NFL Draft 2021: 5 thoughts and grade on Buffalo Bills drafting Gregory Rousseau

CLEVELAND — In most years, landing the third edge rusher off the board at pick 30 in the NFL Draft would be a widely celebrated feat.

The circumstances this year saw a prized linebacker – a potential future safety hybrid – Jeremiah Owusu-Koramoah slip, and a portion of Buffalo Bills fans started to set their sights on him. Another section of the fan base wanted cornerback Asante Samuel Jr.

Gregory Rousseau, who the Bills ultimately selected at 30, wasn’t the most popular choice considering the options left on the board. The prospect has been polarizing because he opted out in 2020 and tested poorly at his combine. Whether it’s sound or flawed reasoning, some fans believe that Rousseau’s bust potential after a limited sample size of success might not be worth the risk.

But those fans haven’t been paying attention. Maybe it’s one thing to trust the process and an entirely different thing to truly understand the methodology.

Let’s explore the pick. Here are five thoughts and a grade.

1. Beane covets risky players in the draft

Isn’t this a bit obvious at this point? Beane’s first pick was the riskiest of them all when he took Josh Allen at pick 7 in 2018. He came right back on the next one when he traded up to take Tremaine Edmunds, an outside linebacker at Virginia Tech who the Bills moved to Mike backer. The next year they took a chance on an undersized interior defensive linemen in Ed Oliver to try and create pressure from up the middle. The only home run of the bunch to this point has been Allen. The other two have been developed and have big seasons in front of them in 2021 that will reveal the rest of the story. Rousseau is a raw prospect but he has a limitless ceiling that Bills can try and push him towards.

2. Buffalo believes in their coaches

When you look at how the Bills have approached their defensive line this offseason, there is a lot of trust that second-year d-line coach Eric Washington can unlock a group that returns most of the players from last season. There are some big differences, of course. Star Lotulelei returns as the starting one-technique defensive tackle and free agent Efe Obada signed a one-year deal after a three-year stint in Carolina. Now Rousseau gets thrown in with Jerry Hughes, Mario Addison, A.J. Epenesa and Darryl Johnson. And things need to go better for this group in 2021. The Bills didn’t pull the trigger on a big free agent contract on the line, and that showed their faith in Washington to get Vernon Butler, Addison and company to elevate their level of play. Especially when the eventual rematch with the Kansas City Chiefs rolls around.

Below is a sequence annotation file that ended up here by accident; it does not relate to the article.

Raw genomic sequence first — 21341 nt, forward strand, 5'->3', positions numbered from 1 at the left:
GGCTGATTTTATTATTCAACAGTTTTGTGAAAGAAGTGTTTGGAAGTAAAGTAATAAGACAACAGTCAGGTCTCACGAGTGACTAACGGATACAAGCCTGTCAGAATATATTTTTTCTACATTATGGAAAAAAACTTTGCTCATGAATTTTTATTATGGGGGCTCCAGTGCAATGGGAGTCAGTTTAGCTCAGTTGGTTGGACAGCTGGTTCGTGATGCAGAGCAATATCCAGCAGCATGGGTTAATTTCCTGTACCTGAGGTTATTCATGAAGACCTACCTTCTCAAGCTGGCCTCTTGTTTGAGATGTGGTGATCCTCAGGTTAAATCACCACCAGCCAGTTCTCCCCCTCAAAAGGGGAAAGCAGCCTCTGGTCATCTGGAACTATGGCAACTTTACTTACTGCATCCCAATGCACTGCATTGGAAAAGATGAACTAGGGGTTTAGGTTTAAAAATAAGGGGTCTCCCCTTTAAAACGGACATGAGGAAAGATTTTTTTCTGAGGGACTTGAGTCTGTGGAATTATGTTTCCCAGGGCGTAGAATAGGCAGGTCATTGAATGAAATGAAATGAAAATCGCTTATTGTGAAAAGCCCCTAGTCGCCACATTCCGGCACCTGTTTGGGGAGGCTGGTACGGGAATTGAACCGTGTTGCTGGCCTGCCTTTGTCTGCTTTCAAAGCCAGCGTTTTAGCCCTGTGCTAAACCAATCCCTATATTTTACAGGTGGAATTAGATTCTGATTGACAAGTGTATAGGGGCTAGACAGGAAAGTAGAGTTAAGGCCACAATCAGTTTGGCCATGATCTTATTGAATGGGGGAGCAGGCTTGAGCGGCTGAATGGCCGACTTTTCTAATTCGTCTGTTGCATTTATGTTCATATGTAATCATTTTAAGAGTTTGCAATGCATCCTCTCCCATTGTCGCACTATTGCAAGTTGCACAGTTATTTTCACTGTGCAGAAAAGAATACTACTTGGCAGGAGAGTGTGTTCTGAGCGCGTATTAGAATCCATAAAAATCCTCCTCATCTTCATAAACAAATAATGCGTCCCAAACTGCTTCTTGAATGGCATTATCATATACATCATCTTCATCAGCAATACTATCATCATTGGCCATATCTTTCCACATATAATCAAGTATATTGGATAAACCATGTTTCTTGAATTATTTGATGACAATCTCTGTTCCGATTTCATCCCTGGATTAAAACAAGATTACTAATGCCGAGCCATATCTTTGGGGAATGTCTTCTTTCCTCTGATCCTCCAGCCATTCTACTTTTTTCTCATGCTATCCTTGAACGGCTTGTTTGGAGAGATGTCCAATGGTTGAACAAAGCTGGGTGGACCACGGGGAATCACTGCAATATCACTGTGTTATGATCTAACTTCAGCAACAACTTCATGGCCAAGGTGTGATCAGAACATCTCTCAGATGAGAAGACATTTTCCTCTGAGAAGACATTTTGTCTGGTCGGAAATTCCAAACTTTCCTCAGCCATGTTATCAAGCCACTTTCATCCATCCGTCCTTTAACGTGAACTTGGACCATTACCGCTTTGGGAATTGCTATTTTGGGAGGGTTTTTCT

3. What’s to like?

Rousseau is massive athlete. He played receiver in high school and now stands at 6-7 and weighs 266 pounds after adding 20 pounds of muscle while not playing in 2020 because he opted out. He just turned 21 earlier this month and he was a force when he was on the field in 2019. He finished second in all of college football with 15.5 sacks. He’s raw but he brings power, a fast get off, instincts, and the kind of size Bills GM Brandon Beane said you just simply can’t teach. He’ll start on the edge for the Bills but will move inside on obvious passing down to utilize his versatile skill set.

4. What has some fans worried?

This isn’t a pick that was made primarily with 2021 in mind. This is the long play as the Bills continue to rely on their veterans in Hughes and Addison to carry the unit. Rousseau has a ton of size but the power didn’t match up at the college level. He needs to learn how to be a pass rusher, and that could take time. Luckily he can try and carve out a role as big or small as he needs as the Bills roster is strong on both sides of the ball.

5. Trading back would have been too big a risk

A common thought pertaining to the pick was why not trade back and try to nab Rousseau at the top of the second round. It’s obvious by the way Beane spoke about Rousseau and how the team grew to like him during the scouting process that they wanted him. A trade back could have resulted in not only losing out on Rousseau, but maybe other players they had close in terms of grade on their board, depending on how far they moved back.


There’s value here and it’s important to remember the layers of the decision. This is a choice that won’t truly have full ramifications revealed for a few seasons. The ceiling is attractive and the ability to get to the quarterback at the college level, if the Bills can get it to translate will be beneficial to the defense. Buffalo has to get more consistent pressure and finishes next season. It’s always hard to grade the pick in the immediate aftermath, but there’s enough to like about the positional value, the person, and the plan for Rousseau to blossom into a playmaker for Sean McDermott’s defense.

“There’s some rawness, but having him and A.J. and Darryl, that’s three young, longer players,” Beane said. “Length just helps you. It helps you get off that tackle or guard, whoever he’s going against. He’ll help the rotation and we see him being part of the mix for a long time.”


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